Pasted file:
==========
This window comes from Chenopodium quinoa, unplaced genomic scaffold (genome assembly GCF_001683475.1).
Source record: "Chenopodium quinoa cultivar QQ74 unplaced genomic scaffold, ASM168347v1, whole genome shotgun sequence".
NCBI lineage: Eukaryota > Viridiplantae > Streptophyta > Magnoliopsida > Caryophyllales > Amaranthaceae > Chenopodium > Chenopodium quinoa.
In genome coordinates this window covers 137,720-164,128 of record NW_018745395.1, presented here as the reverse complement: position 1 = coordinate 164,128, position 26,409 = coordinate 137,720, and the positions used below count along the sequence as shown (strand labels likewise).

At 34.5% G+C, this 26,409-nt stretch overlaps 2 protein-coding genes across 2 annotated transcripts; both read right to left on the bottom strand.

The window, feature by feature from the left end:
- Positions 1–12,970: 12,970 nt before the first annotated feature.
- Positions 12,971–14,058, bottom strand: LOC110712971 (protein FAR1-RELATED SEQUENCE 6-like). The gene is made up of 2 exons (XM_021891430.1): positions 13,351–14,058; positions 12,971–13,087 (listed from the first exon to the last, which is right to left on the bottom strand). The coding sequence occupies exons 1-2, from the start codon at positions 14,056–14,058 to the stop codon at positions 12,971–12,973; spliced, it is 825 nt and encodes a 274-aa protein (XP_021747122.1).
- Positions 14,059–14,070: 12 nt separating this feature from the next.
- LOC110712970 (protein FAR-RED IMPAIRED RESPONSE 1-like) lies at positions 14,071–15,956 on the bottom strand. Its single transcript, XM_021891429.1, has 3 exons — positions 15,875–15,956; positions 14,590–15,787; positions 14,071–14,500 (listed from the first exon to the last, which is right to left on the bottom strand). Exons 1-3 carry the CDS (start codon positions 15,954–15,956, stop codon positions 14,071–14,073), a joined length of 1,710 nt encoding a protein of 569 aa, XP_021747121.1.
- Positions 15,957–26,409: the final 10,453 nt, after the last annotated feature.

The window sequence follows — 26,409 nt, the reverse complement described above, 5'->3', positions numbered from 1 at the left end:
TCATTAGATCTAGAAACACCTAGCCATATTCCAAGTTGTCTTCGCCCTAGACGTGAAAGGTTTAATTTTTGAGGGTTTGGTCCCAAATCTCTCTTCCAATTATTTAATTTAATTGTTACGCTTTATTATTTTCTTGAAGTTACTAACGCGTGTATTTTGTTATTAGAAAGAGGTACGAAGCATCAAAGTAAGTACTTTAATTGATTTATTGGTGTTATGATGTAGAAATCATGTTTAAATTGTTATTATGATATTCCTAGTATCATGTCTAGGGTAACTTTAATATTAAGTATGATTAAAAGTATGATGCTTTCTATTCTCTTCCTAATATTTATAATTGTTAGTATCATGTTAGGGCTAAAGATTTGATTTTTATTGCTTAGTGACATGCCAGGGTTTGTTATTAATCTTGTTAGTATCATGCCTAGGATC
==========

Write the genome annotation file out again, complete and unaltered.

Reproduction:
This window comes from Chenopodium quinoa, unplaced genomic scaffold (genome assembly GCF_001683475.1).
Source record: "Chenopodium quinoa cultivar QQ74 unplaced genomic scaffold, ASM168347v1, whole genome shotgun sequence".
NCBI lineage: Eukaryota > Viridiplantae > Streptophyta > Magnoliopsida > Caryophyllales > Amaranthaceae > Chenopodium > Chenopodium quinoa.
In genome coordinates this window covers 137,720-164,128 of record NW_018745395.1, presented here as the reverse complement: position 1 = coordinate 164,128, position 26,409 = coordinate 137,720, and the positions used below count along the sequence as shown (strand labels likewise).

At 34.5% G+C, this 26,409-nt stretch overlaps 2 protein-coding genes across 2 annotated transcripts; both read right to left on the bottom strand.

The window, feature by feature from the left end:
- Positions 1–12,970: 12,970 nt before the first annotated feature.
- Positions 12,971–14,058, bottom strand: LOC110712971 (protein FAR1-RELATED SEQUENCE 6-like). The gene is made up of 2 exons (XM_021891430.1): positions 13,351–14,058; positions 12,971–13,087 (listed from the first exon to the last, which is right to left on the bottom strand). The coding sequence occupies exons 1-2, from the start codon at positions 14,056–14,058 to the stop codon at positions 12,971–12,973; spliced, it is 825 nt and encodes a 274-aa protein (XP_021747122.1).
- Positions 14,059–14,070: 12 nt separating this feature from the next.
- LOC110712970 (protein FAR-RED IMPAIRED RESPONSE 1-like) lies at positions 14,071–15,956 on the bottom strand. Its single transcript, XM_021891429.1, has 3 exons — positions 15,875–15,956; positions 14,590–15,787; positions 14,071–14,500 (listed from the first exon to the last, which is right to left on the bottom strand). Exons 1-3 carry the CDS (start codon positions 15,954–15,956, stop codon positions 14,071–14,073), a joined length of 1,710 nt encoding a protein of 569 aa, XP_021747121.1.
- Positions 15,957–26,409: the final 10,453 nt, after the last annotated feature.

The window sequence follows — 26,409 nt, the reverse complement described above, 5'->3', positions numbered from 1 at the left end:
TCATTAGATCTAGAAACACCTAGCCATATTCCAAGTTGTCTTCGCCCTAGACGTGAAAGGTTTAATTTTTGAGGGTTTGGTCCCAAATCTCTCTTCCAATTATTTAATTTAATTGTTACGCTTTATTATTTTCTTGAAGTTACTAACGCGTGTATTTTGTTATTAGAAAGAGGTACGAAGCATCAAAGTAAGTACTTTAATTGATTTATTGGTGTTATGATGTAGAAATCATGTTTAAATTGTTATTATGATATTCCTAGTATCATGTCTAGGGTAACTTTAATATTAAGTATGATTAAAAGTATGATGCTTTCTATTCTCTTCCTAATATTTATAATTGTTAGTATCATGTTAGGGCTAAAGATTTGATTTTTATTGCTTAGTGACATGCCAGGGTTTGTTATTAATCTTGTTAGTATCATGCCTAGGATC